The Transcendentals and the Code of the Extraordinary Mind

Andreas Hofer
4 min readOct 28, 2022

“The ideals which have always shone before me and filled me with joy are goodness, beauty, and truth.”

― Albert Einstein

Recently I have been reading Einstein’s The World As I see It (1934),The Code of the Extraordinary Mind (2016) by Vishen Lakhiani Transcend (2020) by Scott Barry Kaufman and I noticed that there is a common thread in all three of these books, one that goes back to Albertus Magnus and beyond to antiquity. The three typically acknowledged transcendentals are:

  • Logos corresponds to truth
  • Ethos corresponds to goodness
  • Pathos corresponds to beauty and passion

The three ideals that provided the greatest joy for Einstein and it’s not a coincidence that a genius like his would be interested in more than the fabric of reality (truth). Scott Barry Kaufman lists the characteristics of self-actualized/transcended people:

  • Truth Seeking (e.g., “I am always trying to get at the real truth about people and nature.”)
  • Acceptance (e.g., “I accept all of my quirks and desires without shame or apology.”)
  • Purpose (e.g., “I feel a great responsibility and duty to accomplish a particular mission in life.”)
  • Authenticity (e.g., “I can maintain my dignity and integrity even in environments and situations that are undignified.”)
  • Continued Freshness of Appreciation (e.g., “I can appreciate again and again, freshly and naively, the basic goods of life, with awe, pleasure, wonder, and even ecstasy, however stale these experiences may have become to others.”)
  • Peak Experiences (e.g., “I often have experiences in which I feel new horizons and possibilities opening up for myself and others.”)
  • Humanitarianism (e.g., “I have a genuine desire to help the human race.”)
  • Good Moral Intuition (e.g., “I can tell deep down right away when I’ve done something wrong.”)
  • Creative Spirit (e.g., “I have a generally creative spirit that touches everything I do.”)
  • Equanimity (e.g., “I tend to take life’s inevitable ups and downs with grace, acceptance, and equanimity.”)

Here we find the same transcendentals and its different facets again in more detail: truth, beauty (appreciation, peak experiences), ethics (humanitarianism, moral intuition). Similarly, The Code of the Extraordinary Mind lists such “laws” as

  • Seeing beyond one’s cultural reality
  • Questioning the brules (bullshit rules)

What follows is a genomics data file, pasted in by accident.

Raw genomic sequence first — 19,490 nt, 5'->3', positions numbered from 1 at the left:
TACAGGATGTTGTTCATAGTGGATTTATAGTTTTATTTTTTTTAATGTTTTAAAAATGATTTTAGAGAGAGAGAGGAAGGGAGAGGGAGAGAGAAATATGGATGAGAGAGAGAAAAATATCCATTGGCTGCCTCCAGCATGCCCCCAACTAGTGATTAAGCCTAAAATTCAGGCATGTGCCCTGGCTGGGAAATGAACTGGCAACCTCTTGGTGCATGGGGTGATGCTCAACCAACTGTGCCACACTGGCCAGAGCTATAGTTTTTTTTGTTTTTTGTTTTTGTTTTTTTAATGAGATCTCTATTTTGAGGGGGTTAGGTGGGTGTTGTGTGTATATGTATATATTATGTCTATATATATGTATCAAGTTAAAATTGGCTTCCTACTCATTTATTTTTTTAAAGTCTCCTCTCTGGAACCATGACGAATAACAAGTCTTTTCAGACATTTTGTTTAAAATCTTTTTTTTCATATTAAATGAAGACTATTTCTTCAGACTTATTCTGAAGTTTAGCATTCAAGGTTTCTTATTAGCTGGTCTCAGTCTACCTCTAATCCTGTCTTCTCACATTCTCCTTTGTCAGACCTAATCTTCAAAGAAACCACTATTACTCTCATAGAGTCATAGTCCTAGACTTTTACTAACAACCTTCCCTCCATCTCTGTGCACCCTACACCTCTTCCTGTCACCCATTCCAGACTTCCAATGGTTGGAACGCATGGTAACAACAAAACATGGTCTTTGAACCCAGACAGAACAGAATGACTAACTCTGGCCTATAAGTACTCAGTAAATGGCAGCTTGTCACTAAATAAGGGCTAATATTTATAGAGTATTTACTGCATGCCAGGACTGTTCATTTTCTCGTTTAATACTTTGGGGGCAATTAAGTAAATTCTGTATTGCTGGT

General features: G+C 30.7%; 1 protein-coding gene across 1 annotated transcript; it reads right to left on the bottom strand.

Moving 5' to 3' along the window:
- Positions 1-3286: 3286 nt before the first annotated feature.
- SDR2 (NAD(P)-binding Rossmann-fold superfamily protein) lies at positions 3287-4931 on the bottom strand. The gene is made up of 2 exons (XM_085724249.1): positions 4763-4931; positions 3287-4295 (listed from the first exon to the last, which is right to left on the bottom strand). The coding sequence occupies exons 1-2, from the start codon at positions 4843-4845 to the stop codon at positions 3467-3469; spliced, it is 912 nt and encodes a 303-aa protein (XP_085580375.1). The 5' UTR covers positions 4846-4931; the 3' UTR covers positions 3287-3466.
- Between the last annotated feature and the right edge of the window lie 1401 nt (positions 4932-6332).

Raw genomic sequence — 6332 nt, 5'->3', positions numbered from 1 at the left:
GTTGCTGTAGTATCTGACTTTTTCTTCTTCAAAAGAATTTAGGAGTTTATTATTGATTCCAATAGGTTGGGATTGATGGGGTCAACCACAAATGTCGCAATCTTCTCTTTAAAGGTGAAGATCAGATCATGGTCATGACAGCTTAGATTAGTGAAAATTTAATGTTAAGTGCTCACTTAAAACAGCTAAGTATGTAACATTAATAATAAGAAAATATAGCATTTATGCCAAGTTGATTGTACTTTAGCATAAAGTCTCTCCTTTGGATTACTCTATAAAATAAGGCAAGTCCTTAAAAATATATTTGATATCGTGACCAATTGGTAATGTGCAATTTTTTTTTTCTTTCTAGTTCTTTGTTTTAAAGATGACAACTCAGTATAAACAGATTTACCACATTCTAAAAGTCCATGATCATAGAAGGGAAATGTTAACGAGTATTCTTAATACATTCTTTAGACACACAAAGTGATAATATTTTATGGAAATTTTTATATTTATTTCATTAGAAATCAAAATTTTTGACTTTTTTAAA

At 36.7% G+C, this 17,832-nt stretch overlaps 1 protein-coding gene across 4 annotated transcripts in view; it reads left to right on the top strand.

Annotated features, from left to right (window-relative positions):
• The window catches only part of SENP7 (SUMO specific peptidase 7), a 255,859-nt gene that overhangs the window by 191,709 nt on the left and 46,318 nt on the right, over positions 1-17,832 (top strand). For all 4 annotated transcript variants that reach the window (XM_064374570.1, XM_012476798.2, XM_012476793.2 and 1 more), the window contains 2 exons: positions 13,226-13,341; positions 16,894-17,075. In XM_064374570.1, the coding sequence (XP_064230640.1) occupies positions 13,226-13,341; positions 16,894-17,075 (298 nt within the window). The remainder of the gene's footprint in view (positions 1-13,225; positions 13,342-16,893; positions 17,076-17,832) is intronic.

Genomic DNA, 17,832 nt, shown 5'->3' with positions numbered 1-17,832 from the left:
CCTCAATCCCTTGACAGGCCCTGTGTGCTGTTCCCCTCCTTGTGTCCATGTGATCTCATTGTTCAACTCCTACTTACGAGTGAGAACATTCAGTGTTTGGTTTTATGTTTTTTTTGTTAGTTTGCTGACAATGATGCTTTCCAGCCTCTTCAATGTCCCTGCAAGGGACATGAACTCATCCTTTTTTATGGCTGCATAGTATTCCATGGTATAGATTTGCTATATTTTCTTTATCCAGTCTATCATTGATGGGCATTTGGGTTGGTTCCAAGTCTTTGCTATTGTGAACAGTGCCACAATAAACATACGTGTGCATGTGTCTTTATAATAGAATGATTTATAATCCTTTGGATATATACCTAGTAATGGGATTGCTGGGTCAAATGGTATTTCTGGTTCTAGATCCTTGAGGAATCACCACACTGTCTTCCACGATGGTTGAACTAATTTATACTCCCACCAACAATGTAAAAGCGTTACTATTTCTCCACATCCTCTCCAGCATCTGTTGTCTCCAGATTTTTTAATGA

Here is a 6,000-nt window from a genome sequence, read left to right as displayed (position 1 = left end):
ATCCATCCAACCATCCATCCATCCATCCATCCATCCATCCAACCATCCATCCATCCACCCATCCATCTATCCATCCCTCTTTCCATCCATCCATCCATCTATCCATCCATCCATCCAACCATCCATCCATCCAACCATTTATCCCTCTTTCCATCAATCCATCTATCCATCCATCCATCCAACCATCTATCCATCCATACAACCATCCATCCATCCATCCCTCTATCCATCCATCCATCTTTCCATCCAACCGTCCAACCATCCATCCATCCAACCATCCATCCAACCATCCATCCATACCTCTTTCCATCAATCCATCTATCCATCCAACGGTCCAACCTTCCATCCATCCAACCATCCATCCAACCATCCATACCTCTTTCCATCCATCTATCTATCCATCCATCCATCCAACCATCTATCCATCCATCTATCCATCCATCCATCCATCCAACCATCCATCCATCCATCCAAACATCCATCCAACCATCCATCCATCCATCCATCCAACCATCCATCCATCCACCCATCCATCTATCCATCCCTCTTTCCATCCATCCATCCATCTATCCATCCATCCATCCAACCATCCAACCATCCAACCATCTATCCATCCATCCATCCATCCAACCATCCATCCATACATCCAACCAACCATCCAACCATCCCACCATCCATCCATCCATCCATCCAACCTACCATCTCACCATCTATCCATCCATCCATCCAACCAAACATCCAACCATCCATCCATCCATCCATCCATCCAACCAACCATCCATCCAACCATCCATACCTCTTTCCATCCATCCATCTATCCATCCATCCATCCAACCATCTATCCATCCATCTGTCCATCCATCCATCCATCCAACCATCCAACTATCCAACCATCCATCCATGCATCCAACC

• Embracing one’s quest (life in meaning)
  • Pushing humanity forward

Why are these ideas, ancient and new ones, so similar? Behind all these philosophical and personal growth concepts lies a single psychological personality factor: openness to experience:

  • Truth: openness to ideas/intellect
  • Beauty: openness to aesthetics, feelings, fantasy
  • Ethics: openness to values, questioning traditional moral, political and religious reality

And here lies a huge catch for all those personal growth books like Transcend and The Code of the Extraordinary Mind : openness to experience has a strong genetic foundation and is probably the one personality factor that is hardest to change, which makes personal growth books much more useless than they pretend to be if so much of it is in our genes. Does this mean that people with high openness (O) are destined for greatness? No. Psychologists know that the most important factor for success is conscientiousness ©. High O people are what is called “orchids” in developmental psychology. High C people are dandelions. How can we resolve this conundrum?

I have argued that high C stems from evolutionary adaptation to farming: dutifulness, obedience to authority, orderliness, hard-working, self-discipline and long-term planning. All of these traits do not make sense for egalitarian, non-sedentary hunter-gatherers. High O is a trait that is related to hunter-gatherer egalitarianism, cognition and sensitivity.

We know from recent genetic research that hunter-gatherer admixture in Western societies are typically around 20%. That is also the percentage of people considered HSPs (highly sensitive people) and the estimated percentage of neurodiverse people. These are also the kind of people who are most attracted to books like Transcend and The Code of the Extraordinary Mind. Often these people are outsiders and consider themselves as geeks, just like Kaufmann and Lakhiani do. In the past, these kinds of people used to be philosophers like Albertus Magnus and Aristotle.

For more on the hunter-gatherer neurotribe check out my :

Originally published at on October 28, 2022.